We found a swell 21 second video on YouTube but imbedding is disabled so click this link to watch it. It comes with our wishes for a HAPPY HALLOWEEN!
This image reminded us just how much potential an ordinary paper bag has to be a creepy, potent impromptu Halloween costume. And it affords one of the primal pleasures of a good costume: wearing a mask to become…someone else…and view the world through a strange and anonymous lens…
Over at Evil Mad Scientist Laboratories, we found a how-to for a swell group Halloween costume: a traveling exhibition of modern art… Here, Mark Rothko, Piet Mondrian, and Jackson Pollock are represented because…
“… the best choices are iconic artists whose distinctive styles may be recognizable even in third-rate attempts (like ours) to mimic their styles.”
The only tweak we’d make to the concept is to wear some sort of face mask, which is much of the pleasure of Halloween: being anonymous…or someone/something other than yourself.
They suggest other alternatives to making a copy of a painting on a piece of canvas. Our favorite: “Have everyone dress up with a blank canvas and carry colored ink squirt guns.”
COLORED INK SQUIRT GUNS?!!!
Evil Mad Scientist Laboratories has a trove of Halloween d-i-y costume, decor, and fun, including bat wings made from broken umbrellas…
The best part of Maria Popova’s Brainpickings blog is, for us, the glimpses she gives us into new books. With extensive pictures and well-selected quotes, she immediately and completely draws you in to the world of the book she’s featuring. This picture from the book Nomad by Jeroen Toirkens particularly spoke to us, as it reveals the life of people who must always be prepared to be on the move. A teepee with solar-panels and satellite dish in Mongolia somehow resonates with our obsession with portable rooms (both inside and out), and reminds us the many other ways of living that are going on right at this moment… read more…
(Video link here.)…yeah, people are AWESOME.
(Video link.) We’re excited for Steven Johnson’s new book, The Innovator’s Cookbook: Essentials for Inventing What Is Next. It looks like he has called upon an all-star cast of innovators and researchers to discuss what makes for successful innovation. In the video, he gives away some important parts of the recipe: We like being instructed to “lose our bearings” in order to be open to new ideas. But we really love his story about music producer Brian Eno forcing band members to switch instruments in the studio to keep their music fresh and encourage new sounds. …And the practice of starting brainstorming sessions with a “show-and-tell” of recently discovered ideas – even seemingly unrelated ones.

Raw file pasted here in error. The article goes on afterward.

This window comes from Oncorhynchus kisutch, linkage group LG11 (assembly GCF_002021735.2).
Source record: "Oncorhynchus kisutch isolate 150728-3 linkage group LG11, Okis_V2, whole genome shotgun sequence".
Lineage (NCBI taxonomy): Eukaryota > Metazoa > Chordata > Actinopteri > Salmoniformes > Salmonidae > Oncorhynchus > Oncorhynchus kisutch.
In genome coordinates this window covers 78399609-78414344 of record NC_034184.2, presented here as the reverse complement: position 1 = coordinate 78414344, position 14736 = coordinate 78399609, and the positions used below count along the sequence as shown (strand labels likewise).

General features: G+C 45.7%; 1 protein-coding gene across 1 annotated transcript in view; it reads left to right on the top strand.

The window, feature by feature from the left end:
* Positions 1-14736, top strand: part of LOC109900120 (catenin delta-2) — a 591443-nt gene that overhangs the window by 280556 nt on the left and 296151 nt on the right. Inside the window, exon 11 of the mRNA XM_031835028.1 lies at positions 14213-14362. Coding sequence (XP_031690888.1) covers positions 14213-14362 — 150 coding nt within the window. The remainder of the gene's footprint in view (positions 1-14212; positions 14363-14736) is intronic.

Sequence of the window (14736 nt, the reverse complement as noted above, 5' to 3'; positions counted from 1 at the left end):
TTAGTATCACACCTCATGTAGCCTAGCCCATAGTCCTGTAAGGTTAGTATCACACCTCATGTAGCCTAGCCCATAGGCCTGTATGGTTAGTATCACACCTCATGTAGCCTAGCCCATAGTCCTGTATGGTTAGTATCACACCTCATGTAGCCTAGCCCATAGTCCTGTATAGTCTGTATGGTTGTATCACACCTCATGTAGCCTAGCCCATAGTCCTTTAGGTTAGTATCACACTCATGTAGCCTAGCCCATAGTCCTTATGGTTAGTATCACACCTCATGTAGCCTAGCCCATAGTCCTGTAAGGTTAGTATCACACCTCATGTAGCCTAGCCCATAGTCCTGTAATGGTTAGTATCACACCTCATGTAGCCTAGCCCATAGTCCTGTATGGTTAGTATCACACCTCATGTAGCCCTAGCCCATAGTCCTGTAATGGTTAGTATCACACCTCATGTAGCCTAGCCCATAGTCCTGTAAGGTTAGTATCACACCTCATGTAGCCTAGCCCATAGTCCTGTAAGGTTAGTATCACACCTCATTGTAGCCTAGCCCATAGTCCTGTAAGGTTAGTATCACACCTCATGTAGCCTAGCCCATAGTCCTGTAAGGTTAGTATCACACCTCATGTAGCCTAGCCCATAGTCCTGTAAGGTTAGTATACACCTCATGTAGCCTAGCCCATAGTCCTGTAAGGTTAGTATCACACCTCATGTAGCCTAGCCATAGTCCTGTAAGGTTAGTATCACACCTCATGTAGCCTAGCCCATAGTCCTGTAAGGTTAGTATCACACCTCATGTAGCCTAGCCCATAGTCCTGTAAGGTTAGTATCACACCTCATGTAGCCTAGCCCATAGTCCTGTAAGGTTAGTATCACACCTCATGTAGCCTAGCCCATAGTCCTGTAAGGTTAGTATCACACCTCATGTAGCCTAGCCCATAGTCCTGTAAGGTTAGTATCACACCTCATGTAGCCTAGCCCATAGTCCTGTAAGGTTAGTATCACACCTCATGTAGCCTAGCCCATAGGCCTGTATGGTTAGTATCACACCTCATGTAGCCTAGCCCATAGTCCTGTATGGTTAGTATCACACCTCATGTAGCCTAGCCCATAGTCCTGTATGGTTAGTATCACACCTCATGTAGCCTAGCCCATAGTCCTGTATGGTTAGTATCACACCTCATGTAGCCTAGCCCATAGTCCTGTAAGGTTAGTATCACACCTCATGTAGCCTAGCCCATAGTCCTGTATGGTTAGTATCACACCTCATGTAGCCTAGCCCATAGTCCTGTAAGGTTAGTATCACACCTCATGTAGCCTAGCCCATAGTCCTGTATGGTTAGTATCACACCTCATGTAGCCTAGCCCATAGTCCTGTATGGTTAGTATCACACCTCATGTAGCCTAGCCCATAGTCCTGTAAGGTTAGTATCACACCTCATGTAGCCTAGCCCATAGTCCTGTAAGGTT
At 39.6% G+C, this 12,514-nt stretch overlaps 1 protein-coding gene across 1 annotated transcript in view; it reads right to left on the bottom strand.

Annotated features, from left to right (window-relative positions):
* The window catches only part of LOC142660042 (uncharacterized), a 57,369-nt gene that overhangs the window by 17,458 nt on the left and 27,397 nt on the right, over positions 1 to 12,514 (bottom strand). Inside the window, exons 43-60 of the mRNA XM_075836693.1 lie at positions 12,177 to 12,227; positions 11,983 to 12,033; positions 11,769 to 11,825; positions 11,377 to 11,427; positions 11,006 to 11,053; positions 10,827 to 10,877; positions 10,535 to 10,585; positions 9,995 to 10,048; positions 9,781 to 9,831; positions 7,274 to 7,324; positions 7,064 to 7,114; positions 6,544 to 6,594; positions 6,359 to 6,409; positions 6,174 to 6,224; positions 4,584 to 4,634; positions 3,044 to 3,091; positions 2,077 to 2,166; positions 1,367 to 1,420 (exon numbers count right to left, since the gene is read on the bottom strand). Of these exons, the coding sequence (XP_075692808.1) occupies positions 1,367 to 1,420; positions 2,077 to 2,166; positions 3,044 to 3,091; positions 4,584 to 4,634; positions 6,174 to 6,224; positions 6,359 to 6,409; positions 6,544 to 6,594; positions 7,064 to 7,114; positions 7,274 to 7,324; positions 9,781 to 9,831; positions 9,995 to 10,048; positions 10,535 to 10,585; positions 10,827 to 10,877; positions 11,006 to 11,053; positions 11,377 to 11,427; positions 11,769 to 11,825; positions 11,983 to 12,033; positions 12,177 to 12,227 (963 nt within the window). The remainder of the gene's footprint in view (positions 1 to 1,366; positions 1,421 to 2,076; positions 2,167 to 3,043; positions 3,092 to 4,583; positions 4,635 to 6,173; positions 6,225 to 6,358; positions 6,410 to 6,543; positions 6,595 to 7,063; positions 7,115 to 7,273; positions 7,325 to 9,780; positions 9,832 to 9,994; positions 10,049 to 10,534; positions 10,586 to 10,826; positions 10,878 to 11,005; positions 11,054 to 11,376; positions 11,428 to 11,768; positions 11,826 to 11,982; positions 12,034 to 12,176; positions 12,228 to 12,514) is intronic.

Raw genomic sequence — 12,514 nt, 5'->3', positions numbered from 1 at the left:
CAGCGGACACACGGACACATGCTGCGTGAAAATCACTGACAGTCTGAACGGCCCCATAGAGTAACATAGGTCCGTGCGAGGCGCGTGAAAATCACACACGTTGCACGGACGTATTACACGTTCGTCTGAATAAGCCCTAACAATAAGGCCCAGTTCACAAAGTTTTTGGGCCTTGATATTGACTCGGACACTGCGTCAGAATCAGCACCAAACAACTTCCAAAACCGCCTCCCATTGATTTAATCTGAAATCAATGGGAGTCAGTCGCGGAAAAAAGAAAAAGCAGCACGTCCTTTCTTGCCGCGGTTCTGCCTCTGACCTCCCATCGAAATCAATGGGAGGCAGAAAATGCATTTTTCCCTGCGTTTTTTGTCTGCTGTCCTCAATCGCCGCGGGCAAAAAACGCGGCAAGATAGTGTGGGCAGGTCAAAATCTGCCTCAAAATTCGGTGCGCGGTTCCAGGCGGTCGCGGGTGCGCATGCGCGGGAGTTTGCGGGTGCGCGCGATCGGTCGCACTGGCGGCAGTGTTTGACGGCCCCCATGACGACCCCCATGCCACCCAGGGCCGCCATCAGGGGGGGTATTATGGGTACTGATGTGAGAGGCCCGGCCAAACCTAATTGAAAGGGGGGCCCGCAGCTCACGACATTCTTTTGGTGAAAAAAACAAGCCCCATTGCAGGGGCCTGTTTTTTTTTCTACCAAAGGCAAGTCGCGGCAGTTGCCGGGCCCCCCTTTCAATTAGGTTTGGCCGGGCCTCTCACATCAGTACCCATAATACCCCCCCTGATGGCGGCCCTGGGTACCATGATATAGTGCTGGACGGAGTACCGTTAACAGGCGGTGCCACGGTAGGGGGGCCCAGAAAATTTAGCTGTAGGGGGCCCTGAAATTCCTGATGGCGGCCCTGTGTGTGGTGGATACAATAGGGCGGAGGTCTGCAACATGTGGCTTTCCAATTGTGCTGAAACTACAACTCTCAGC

The tenets of innovation presented here sound very similar to Joshua Foer’s rules for becoming an expert. It seems that experience and research both show that forcing yourself out of your comfort zone and taking risks is integral to building new skills and finding success in new projects. So it’s not all just a hunch of ours!
Johnson is also the man behind Where Good Ideas Come From, which we find ourselves returning to often (perfect bathroom reading: you can open it anywhere.)
Related posts: steven johnson on cultivating good ideas (daily)
‘where good ideas come from’
tool for improvising: defer judgment
making it up as you go along (seth godin + jackson pollock)
brian eno on ‘structuring ideas’ in improvising